Says Director Tsutomu Mizusawa on the theme “Time Crevasse”:

“Art shakes up our everyday perceptions. It gives us glimpses of the ‘abyss’ we normally fail to notice, or perhaps pretend not to notice. It can horrify us, give us courage, console us, or provide us with what we need to face life. Art arises when we confront that abyss squarely and, by waiting attentively at the edges of ‘time crevasses,’ we scrupulously register various forms of mutual differentiation - individual or social differences, differences of nationality, gender, generation, ethnicity, religion, and so on-including the particular circumstances in which we ourselves are currently situated. Art has the power to dispel the temptation to let ourselves fall into such crevasses. It is also an act of bridging those gaps so that people can communicate and interact through them.”

As the Yokohama Triennale 2008 prepares to kick off this autumn, it will offer an opportunity for honest reevaluation and reaffirmation of art’s essential value and power today and in the future. This forum for artistic expression will be maintained not only for the sake of mere novelty to be consumed like information, but rather so that, by confronting and accepting the myriad ‘crevasses’ etched in their histories, people can work toward achieving a better mutual understanding of a deep and far-reaching kind.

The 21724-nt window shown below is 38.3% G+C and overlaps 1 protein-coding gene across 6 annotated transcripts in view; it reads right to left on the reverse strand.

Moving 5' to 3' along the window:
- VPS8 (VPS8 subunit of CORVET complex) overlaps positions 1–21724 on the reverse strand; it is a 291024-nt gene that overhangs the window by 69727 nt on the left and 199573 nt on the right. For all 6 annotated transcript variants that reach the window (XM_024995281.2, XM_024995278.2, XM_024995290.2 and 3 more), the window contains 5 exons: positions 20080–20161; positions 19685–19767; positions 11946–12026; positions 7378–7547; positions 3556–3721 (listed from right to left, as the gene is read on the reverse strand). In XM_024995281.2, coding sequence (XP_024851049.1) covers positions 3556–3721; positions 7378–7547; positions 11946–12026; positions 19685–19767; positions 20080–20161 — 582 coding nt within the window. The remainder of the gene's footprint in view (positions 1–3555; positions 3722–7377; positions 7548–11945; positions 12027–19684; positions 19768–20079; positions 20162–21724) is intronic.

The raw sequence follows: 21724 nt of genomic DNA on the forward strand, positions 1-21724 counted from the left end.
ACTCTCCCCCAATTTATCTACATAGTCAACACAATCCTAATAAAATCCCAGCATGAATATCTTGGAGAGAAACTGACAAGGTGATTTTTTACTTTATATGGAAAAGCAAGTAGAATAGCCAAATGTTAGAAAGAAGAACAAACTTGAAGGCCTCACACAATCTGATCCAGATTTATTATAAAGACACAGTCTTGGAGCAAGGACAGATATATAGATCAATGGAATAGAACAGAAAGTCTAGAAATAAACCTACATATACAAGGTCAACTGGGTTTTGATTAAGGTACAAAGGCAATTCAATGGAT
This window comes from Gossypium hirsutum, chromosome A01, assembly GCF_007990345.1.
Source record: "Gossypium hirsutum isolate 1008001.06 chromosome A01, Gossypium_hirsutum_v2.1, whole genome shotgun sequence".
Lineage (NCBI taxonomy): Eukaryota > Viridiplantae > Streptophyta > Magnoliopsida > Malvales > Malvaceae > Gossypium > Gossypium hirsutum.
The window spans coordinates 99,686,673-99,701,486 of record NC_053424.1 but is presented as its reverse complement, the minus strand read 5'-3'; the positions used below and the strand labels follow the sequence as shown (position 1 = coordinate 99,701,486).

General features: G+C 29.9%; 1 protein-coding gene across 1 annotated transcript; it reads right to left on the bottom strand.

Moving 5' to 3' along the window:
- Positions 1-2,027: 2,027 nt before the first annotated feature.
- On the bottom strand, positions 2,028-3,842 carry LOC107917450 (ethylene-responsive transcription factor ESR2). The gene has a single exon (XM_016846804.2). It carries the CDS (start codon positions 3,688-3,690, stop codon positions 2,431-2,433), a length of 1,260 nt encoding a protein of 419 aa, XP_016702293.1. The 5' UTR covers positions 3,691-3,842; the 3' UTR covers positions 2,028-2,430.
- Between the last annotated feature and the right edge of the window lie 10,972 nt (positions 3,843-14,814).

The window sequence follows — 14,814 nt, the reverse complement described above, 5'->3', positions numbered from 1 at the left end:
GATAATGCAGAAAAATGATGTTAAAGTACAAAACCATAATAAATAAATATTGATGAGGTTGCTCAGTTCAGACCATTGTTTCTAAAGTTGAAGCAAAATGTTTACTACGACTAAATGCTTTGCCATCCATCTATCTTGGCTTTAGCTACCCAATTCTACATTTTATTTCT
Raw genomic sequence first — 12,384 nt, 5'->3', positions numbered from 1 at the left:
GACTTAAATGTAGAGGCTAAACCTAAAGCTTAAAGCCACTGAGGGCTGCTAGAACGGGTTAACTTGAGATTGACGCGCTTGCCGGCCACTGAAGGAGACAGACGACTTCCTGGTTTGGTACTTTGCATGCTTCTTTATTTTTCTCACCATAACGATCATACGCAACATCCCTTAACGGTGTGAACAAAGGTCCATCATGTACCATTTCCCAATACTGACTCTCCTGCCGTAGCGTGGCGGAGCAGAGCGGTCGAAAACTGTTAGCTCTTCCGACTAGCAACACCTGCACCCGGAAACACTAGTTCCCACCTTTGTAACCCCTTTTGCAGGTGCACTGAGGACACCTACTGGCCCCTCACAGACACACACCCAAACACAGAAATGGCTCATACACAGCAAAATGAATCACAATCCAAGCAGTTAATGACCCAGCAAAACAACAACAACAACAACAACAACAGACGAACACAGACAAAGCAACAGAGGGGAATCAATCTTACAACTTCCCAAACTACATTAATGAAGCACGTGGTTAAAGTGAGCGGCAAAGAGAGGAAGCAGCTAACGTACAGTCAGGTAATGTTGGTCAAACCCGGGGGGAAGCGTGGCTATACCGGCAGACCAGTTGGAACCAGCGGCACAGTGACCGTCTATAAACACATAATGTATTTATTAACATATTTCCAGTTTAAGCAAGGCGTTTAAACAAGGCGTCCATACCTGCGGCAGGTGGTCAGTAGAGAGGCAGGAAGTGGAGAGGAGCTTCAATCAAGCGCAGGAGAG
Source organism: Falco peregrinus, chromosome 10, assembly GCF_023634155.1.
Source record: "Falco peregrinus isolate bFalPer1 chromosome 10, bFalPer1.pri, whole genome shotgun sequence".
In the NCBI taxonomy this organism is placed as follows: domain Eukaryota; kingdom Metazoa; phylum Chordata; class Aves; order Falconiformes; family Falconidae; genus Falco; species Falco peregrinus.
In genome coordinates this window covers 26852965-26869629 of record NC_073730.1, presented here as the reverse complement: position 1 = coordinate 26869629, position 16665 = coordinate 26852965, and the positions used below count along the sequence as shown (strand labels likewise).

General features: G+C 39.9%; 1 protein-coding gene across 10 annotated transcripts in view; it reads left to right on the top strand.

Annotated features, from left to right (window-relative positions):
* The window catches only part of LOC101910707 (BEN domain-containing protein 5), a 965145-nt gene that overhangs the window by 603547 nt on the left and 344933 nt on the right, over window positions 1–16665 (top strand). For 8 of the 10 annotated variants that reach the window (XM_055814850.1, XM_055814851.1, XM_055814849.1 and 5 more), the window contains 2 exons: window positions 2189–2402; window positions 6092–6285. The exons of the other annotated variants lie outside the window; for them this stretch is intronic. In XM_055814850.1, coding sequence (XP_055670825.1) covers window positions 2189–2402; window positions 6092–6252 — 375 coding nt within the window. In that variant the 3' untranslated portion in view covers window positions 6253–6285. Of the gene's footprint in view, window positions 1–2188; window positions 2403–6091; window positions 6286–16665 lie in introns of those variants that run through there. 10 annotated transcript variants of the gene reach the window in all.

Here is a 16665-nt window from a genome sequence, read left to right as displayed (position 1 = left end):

Central and Waterfront Sites in Yokohama, Kanagawa, Japan
- Shinko Pier Exhibition Hall
- Red Brick Warehouse No.1
- NYK Waterfront Warehouse (BankART Studio NYK)and others

Organizers- The Japan Foundation - City of Yokohama - NHK (Japan Broadcasting Corporation) - Asahi Shimbun - The Organizing Committee for the Yokohama Triennale

Contact E-mail:

Yokohama Triennale Office